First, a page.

For an open source project as well-known as TinyMCE, the primary repository is more than just a collection of code; it’s home base, the first place to look for help and the foundation for everyone who forks or contributes to the project.
So, you can imagine that making the biggest change this repository has ever seen was quite daunting. What started as a simple proposal became an evolving background priority task that has taken 5 months for me to become confident it is stable.
As TinyMCE transitioned to a modern codebase through 2017 and 2018, many external library dependencies were added from previously closed source projects. This multi-repository development style worked well enough in small teams, but as we grew the team working on TinyMCE 5, we hit the pain points that slowed the team down significantly. It’s a common story in “I switched to a monorepo” blog posts.
As TinyMCE 5 wound through beta and release candidate at the end of 2018, I decided enough was enough. In consultation with Spocke (co-founder of the TinyMCE project) the decision was made to bring our 22 library projects together alongside TinyMCE in a monorepo. I volunteered to take this on as a pet project, expecting the scope of changes in TinyMCE 5 to take priority and that it would be a long slow burn.
I don’t want to create another possibly tedious “how to monorepo” article, but I do want to give a high-level overview of why and how we did it. For posterity and conversation.
Based on my expectation of delays, I started with the best decision of the entire project; I did not build the monorepo by hand. I used a script to do the heavy lifting and import both the existing code and templates of new files. In just 2 minutes, this script could rebuild my monorepo fork based on the master branch of TinyMCE and 22 source repositories. This gave me freedom to progress, experiment and iterate in my own little sandbox while also keeping it up to date.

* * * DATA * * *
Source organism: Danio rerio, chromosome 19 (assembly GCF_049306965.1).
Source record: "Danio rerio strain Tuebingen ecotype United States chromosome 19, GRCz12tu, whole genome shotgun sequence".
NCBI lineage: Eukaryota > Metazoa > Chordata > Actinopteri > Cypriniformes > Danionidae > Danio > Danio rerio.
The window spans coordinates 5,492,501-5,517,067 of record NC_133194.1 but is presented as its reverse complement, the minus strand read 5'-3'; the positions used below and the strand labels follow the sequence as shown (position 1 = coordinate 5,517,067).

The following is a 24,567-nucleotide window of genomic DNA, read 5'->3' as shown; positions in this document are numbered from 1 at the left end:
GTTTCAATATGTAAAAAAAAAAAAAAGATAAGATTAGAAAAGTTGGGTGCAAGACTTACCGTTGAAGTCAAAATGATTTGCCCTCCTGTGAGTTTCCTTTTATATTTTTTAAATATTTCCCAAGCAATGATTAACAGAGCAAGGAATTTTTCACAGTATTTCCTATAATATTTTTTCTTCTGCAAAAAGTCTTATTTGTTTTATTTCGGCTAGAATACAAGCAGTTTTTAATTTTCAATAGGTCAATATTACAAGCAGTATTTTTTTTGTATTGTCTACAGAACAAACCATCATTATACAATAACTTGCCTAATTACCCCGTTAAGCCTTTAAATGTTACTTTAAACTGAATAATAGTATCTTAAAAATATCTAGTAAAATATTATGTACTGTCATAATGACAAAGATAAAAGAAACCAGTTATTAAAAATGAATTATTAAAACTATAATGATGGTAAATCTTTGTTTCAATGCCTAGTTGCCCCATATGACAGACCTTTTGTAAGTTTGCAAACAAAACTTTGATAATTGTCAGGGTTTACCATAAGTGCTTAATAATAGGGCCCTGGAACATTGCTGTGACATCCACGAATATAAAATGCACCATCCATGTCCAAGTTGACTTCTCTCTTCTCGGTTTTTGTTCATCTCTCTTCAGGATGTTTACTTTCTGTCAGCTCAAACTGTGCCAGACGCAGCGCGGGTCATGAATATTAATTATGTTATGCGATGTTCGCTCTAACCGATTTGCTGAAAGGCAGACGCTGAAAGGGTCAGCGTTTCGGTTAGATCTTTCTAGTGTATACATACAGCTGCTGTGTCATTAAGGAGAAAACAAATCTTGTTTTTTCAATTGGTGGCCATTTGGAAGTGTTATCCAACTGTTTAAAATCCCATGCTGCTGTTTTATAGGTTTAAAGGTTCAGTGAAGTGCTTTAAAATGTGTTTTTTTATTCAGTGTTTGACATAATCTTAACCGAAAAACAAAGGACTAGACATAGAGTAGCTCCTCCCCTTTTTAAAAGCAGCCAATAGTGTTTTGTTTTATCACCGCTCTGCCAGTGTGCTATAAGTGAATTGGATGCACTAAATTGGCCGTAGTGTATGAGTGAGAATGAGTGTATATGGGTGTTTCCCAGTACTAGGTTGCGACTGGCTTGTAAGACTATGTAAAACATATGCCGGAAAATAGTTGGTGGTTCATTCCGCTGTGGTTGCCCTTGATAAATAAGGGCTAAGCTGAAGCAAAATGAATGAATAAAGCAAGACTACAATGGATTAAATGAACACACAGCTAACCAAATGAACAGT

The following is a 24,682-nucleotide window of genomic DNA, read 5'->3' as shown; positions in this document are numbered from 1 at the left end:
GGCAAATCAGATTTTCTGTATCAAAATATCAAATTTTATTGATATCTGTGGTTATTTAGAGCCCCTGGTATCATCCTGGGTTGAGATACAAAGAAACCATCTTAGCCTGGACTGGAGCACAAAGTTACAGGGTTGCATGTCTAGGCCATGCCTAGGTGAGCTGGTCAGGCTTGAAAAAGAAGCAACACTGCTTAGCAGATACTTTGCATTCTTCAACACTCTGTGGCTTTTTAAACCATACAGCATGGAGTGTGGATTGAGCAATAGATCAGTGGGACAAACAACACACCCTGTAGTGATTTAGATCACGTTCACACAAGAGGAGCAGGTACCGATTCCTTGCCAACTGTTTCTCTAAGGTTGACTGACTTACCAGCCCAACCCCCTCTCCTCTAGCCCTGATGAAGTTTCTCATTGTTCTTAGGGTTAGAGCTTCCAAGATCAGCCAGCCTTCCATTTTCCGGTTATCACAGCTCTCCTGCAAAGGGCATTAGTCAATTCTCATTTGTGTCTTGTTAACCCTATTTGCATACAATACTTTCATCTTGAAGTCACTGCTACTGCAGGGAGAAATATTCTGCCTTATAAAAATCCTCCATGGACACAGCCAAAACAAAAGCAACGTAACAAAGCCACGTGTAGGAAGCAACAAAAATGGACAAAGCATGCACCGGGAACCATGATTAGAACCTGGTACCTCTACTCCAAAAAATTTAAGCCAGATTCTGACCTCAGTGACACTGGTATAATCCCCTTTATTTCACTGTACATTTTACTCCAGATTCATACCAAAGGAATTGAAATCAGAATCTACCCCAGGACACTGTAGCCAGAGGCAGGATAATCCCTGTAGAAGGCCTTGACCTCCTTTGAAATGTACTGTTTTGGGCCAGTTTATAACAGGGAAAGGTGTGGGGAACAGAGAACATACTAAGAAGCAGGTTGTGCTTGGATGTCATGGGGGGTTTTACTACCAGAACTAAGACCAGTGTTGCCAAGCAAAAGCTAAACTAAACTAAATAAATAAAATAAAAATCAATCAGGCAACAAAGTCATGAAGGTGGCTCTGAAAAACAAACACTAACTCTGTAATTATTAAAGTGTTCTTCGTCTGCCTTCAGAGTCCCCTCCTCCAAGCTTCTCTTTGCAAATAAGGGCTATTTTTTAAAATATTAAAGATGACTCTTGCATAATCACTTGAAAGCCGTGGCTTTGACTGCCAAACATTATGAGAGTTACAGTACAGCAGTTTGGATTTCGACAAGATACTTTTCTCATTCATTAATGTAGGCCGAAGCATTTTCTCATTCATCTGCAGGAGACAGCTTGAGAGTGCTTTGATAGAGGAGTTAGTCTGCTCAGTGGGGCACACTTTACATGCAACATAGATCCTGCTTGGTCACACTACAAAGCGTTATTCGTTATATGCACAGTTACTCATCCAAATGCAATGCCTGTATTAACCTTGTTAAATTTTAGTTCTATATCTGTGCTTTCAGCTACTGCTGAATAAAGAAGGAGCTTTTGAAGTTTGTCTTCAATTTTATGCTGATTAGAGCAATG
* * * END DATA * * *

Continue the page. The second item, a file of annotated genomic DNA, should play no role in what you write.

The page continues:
Early on we decided to convert the TinyMCE repository rather than start a new one. The popularity of the project meant we could not break the master branch; the whole monorepo update for our developers had to come down with a single
git pull. Next, we settled on Lerna as the basis for our monorepo. It is fairly well known and seemed to be strongly recommended.
I quickly abandoned the low-level management functions and settled on Yarn workspaces instead, but Lerna’s help with publishing independently versioned modules is essential as we wished to continue publishing the libraries even after their source code was merged into the monorepo.
Side note: the decision to use
modulesinstead of the Lerna default
packagesis a whole other tale, one I tried to cover in the TinyMCE readme. It’s quite possible we will eventually drop Lerna, a yarn workspace gives us most of the benefits I was looking for, and there are definitely stories of people outgrowing Lerna. But for now it’s working well.
The base setup of my monorepo script was fairly simple:
yarn config set workspaces-experimental true
mkdir -p modules/tinymce && mv .gitignore * modules/tinymce
- create new
- Update lerna.json
- Update the default package.json created by lerna:
From there I needed to start adding the package repositories into the monorepo. There are many and varied resources to help with creating a monorepo, but the conversion I had planned was more complicated than most articles I found on the subject.
My initial attempt followed the simplest possible approach, git subtree:
git subtree add -P modules/name ../name master
This retained the commit log history, but it didn’t show file diffs in each commit (I guess due to the file location changes?). I’m not sure what the use case for this command is.
My second attempt was with Lerna’s
import command. This filtered every commit, making it very, very slow (8867 commits across 22 repositories) and the resulting git history structure did not impress me.
After digging through more articles, and finding the right words to search for, I came across a detailed approach to merging git repositories without losing file history by Eric Lee (via his Stack Overflow post).
technique checks out the source repository
master, moves all files into a
subfolder, then merges that into the monorepo
master. Seems good. I only needed
to make small adjustments to this process, I can post the script if there are